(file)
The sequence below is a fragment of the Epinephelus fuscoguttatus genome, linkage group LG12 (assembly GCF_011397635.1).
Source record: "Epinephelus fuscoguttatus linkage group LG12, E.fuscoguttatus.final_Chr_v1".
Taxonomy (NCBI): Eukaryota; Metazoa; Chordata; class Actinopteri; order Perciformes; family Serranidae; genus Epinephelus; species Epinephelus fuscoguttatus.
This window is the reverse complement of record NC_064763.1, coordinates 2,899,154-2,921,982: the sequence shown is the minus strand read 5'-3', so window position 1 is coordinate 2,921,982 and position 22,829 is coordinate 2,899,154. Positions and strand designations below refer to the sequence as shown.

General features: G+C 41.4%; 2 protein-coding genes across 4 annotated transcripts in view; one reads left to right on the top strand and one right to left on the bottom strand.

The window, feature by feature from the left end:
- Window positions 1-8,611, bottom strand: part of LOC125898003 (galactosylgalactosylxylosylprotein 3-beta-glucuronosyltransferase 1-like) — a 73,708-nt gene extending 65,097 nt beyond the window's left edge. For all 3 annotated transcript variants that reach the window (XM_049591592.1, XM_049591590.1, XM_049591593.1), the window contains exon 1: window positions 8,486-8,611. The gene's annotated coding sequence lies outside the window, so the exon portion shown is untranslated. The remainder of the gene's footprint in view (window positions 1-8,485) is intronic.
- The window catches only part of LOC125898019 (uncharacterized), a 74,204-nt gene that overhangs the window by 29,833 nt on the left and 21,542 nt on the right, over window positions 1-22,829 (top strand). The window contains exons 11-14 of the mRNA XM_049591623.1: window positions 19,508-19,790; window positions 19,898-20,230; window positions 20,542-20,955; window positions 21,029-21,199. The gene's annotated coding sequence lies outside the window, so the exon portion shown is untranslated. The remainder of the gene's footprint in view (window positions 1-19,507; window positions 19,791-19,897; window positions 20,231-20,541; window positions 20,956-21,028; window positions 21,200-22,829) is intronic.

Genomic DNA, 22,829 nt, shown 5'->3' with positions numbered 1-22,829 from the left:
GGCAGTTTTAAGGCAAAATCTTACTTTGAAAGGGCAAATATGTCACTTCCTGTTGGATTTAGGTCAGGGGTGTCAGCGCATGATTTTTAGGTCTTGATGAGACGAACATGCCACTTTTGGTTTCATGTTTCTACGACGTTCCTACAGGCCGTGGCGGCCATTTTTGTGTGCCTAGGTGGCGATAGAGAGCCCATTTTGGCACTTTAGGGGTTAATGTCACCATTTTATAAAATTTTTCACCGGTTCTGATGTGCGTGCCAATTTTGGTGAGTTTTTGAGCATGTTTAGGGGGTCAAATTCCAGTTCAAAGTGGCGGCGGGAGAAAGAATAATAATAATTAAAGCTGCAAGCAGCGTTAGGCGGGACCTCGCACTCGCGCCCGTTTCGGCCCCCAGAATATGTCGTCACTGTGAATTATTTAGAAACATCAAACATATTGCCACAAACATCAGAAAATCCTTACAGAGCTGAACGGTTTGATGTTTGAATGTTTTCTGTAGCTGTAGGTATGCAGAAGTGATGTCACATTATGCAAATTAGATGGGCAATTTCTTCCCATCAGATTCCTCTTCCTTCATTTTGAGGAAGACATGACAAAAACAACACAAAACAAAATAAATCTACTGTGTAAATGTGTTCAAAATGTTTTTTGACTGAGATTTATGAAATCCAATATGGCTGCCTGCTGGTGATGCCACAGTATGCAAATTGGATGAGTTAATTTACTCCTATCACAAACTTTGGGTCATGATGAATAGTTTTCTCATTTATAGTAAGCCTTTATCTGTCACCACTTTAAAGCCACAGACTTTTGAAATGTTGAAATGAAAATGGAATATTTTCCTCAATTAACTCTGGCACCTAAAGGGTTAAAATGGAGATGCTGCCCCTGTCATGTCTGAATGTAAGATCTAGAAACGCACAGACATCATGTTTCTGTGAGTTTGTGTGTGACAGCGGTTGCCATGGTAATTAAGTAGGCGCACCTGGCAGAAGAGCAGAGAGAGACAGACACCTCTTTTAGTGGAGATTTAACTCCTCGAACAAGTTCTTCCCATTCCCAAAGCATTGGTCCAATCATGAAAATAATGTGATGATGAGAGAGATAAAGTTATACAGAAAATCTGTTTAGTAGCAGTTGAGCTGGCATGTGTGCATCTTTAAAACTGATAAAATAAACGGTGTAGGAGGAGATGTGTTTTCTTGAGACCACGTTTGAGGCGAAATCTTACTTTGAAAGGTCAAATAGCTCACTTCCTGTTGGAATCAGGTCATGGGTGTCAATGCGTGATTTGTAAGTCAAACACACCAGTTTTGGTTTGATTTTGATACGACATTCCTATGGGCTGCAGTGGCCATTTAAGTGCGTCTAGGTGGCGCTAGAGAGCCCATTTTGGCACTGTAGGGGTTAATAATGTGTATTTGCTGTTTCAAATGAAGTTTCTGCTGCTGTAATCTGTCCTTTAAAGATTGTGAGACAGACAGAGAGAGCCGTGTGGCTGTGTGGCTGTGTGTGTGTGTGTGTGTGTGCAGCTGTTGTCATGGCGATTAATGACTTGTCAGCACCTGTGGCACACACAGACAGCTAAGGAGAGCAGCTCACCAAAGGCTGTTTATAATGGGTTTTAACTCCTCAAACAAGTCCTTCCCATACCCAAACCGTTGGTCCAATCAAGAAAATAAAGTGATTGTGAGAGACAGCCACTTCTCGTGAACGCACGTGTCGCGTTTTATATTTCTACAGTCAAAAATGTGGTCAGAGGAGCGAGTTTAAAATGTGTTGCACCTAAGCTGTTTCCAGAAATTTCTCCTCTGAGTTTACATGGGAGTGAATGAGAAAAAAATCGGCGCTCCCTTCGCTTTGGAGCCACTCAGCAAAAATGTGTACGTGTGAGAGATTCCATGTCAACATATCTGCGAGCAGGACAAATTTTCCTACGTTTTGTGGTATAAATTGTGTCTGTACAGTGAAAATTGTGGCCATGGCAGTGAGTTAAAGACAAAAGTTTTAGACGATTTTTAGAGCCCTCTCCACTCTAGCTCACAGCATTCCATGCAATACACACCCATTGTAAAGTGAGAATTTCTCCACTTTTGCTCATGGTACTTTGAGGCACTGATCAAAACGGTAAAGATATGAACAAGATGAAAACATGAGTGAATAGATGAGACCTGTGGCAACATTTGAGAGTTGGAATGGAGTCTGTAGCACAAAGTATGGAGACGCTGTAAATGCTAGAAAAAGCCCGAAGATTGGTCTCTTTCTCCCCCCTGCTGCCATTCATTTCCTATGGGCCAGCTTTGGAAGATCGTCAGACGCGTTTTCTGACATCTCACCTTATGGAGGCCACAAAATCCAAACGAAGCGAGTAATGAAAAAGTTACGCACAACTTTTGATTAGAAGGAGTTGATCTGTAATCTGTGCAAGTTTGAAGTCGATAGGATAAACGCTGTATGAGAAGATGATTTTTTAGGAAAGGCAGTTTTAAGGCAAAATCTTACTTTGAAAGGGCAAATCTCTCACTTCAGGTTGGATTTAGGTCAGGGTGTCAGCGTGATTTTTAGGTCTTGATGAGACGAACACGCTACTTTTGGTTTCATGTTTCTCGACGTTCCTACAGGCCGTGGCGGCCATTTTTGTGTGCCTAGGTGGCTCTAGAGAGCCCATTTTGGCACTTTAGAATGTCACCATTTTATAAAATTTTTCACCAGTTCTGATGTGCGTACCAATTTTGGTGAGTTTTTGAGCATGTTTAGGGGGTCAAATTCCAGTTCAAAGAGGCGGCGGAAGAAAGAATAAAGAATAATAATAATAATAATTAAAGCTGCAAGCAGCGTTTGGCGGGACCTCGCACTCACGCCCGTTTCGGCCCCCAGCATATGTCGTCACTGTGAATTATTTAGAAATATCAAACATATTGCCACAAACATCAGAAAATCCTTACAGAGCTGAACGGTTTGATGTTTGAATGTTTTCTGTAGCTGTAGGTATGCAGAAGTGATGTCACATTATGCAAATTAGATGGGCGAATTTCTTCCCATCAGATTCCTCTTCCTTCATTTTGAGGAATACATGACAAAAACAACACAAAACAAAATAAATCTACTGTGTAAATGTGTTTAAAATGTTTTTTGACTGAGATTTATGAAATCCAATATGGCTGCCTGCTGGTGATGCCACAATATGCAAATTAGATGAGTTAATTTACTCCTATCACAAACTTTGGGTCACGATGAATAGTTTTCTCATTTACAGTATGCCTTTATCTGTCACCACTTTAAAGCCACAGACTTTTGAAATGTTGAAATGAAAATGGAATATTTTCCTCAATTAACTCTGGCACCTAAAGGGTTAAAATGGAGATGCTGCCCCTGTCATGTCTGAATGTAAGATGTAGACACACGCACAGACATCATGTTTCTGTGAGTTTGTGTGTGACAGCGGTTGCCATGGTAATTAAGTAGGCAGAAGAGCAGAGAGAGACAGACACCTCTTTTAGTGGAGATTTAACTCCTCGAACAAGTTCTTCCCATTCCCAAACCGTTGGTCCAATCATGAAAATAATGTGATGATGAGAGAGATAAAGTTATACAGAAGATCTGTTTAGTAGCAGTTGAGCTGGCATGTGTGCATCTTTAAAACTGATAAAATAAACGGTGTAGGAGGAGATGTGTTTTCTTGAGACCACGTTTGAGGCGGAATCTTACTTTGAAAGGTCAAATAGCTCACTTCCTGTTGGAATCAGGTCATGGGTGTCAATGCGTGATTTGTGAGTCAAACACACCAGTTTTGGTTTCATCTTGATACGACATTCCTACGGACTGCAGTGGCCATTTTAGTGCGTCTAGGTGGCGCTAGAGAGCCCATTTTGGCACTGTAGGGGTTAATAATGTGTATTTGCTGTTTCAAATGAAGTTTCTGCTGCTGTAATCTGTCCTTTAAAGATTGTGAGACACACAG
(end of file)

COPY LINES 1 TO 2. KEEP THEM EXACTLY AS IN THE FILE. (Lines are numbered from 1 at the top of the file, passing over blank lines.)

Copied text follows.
The sequence below is a fragment of the Epinephelus fuscoguttatus genome, linkage group LG12 (assembly GCF_011397635.1).
Source record: "Epinephelus fuscoguttatus linkage group LG12, E.fuscoguttatus.final_Chr_v1".